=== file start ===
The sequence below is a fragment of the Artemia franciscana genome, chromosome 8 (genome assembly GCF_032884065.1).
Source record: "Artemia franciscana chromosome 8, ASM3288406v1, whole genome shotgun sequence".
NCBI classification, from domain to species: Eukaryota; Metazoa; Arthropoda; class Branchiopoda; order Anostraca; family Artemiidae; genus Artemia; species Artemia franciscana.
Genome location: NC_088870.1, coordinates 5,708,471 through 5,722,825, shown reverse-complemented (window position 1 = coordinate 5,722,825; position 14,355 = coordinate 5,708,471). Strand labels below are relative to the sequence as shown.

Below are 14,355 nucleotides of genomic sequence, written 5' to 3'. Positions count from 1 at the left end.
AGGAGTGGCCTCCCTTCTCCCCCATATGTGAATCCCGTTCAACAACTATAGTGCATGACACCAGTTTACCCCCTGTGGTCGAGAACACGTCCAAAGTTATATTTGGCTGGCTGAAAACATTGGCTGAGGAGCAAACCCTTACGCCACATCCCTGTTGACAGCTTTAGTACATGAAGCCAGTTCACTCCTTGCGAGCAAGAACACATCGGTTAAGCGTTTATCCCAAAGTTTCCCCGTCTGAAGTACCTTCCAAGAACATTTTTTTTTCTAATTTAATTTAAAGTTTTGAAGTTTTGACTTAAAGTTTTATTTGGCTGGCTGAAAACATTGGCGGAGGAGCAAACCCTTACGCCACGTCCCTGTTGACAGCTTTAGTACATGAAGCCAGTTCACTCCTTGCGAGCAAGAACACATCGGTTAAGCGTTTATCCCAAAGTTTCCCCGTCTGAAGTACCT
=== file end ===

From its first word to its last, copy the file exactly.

The sequence below is a fragment of the Artemia franciscana genome, chromosome 8 (genome assembly GCF_032884065.1).
Source record: "Artemia franciscana chromosome 8, ASM3288406v1, whole genome shotgun sequence".
NCBI classification, from domain to species: Eukaryota; Metazoa; Arthropoda; class Branchiopoda; order Anostraca; family Artemiidae; genus Artemia; species Artemia franciscana.
Genome location: NC_088870.1, coordinates 5,708,471 through 5,722,825, shown reverse-complemented (window position 1 = coordinate 5,722,825; position 14,355 = coordinate 5,708,471). Strand labels below are relative to the sequence as shown.

Below are 14,355 nucleotides of genomic sequence, written 5' to 3'. Positions count from 1 at the left end.
AGGAGTGGCCTCCCTTCTCCCCCATATGTGAATCCCGTTCAACAACTATAGTGCATGACACCAGTTTACCCCCTGTGGTCGAGAACACGTCCAAAGTTATATTTGGCTGGCTGAAAACATTGGCTGAGGAGCAAACCCTTACGCCACATCCCTGTTGACAGCTTTAGTACATGAAGCCAGTTCACTCCTTGCGAGCAAGAACACATCGGTTAAGCGTTTATCCCAAAGTTTCCCCGTCTGAAGTACCTTCCAAGAACATTTTTTTTTCTAATTTAATTTAAAGTTTTGAAGTTTTGACTTAAAGTTTTATTTGGCTGGCTGAAAACATTGGCGGAGGAGCAAACCCTTACGCCACGTCCCTGTTGACAGCTTTAGTACATGAAGCCAGTTCACTCCTTGCGAGCAAGAACACATCGGTTAAGCGTTTATCCCAAAGTTTCCCCGTCTGAAGTACCT